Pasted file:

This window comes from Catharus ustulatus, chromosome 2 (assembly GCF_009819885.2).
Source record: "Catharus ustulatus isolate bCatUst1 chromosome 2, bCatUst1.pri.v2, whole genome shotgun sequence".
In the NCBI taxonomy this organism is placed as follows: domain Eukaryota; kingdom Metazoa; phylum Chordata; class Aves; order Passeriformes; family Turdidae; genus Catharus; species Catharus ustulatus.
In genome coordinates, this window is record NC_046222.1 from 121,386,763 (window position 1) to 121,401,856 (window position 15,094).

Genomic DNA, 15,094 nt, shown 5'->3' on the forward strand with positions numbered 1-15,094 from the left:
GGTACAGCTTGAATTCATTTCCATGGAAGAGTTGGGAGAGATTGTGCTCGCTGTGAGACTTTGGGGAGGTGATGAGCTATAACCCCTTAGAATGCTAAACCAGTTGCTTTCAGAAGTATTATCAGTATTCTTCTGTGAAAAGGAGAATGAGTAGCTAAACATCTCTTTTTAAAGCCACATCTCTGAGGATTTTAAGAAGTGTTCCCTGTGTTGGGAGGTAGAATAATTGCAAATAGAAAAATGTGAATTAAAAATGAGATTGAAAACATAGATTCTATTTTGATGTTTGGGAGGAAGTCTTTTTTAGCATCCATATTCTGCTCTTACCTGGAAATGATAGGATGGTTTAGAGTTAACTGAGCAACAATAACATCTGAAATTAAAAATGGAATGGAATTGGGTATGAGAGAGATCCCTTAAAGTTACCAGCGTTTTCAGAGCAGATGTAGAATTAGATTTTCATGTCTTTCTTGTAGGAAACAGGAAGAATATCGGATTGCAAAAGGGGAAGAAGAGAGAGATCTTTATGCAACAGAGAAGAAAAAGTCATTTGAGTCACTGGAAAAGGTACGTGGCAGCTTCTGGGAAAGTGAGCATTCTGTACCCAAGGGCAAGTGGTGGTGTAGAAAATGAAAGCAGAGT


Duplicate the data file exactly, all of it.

This window comes from Catharus ustulatus, chromosome 2 (assembly GCF_009819885.2).
Source record: "Catharus ustulatus isolate bCatUst1 chromosome 2, bCatUst1.pri.v2, whole genome shotgun sequence".
In the NCBI taxonomy this organism is placed as follows: domain Eukaryota; kingdom Metazoa; phylum Chordata; class Aves; order Passeriformes; family Turdidae; genus Catharus; species Catharus ustulatus.
In genome coordinates, this window is record NC_046222.1 from 121,386,763 (window position 1) to 121,401,856 (window position 15,094).

Genomic DNA, 15,094 nt, shown 5'->3' on the forward strand with positions numbered 1-15,094 from the left:
GGTACAGCTTGAATTCATTTCCATGGAAGAGTTGGGAGAGATTGTGCTCGCTGTGAGACTTTGGGGAGGTGATGAGCTATAACCCCTTAGAATGCTAAACCAGTTGCTTTCAGAAGTATTATCAGTATTCTTCTGTGAAAAGGAGAATGAGTAGCTAAACATCTCTTTTTAAAGCCACATCTCTGAGGATTTTAAGAAGTGTTCCCTGTGTTGGGAGGTAGAATAATTGCAAATAGAAAAATGTGAATTAAAAATGAGATTGAAAACATAGATTCTATTTTGATGTTTGGGAGGAAGTCTTTTTTAGCATCCATATTCTGCTCTTACCTGGAAATGATAGGATGGTTTAGAGTTAACTGAGCAACAATAACATCTGAAATTAAAAATGGAATGGAATTGGGTATGAGAGAGATCCCTTAAAGTTACCAGCGTTTTCAGAGCAGATGTAGAATTAGATTTTCATGTCTTTCTTGTAGGAAACAGGAAGAATATCGGATTGCAAAAGGGGAAGAAGAGAGAGATCTTTATGCAACAGAGAAGAAAAAGTCATTTGAGTCACTGGAAAAGGTACGTGGCAGCTTCTGGGAAAGTGAGCATTCTGTACCCAAGGGCAAGTGGTGGTGTAGAAAATGAAAGCAGAGT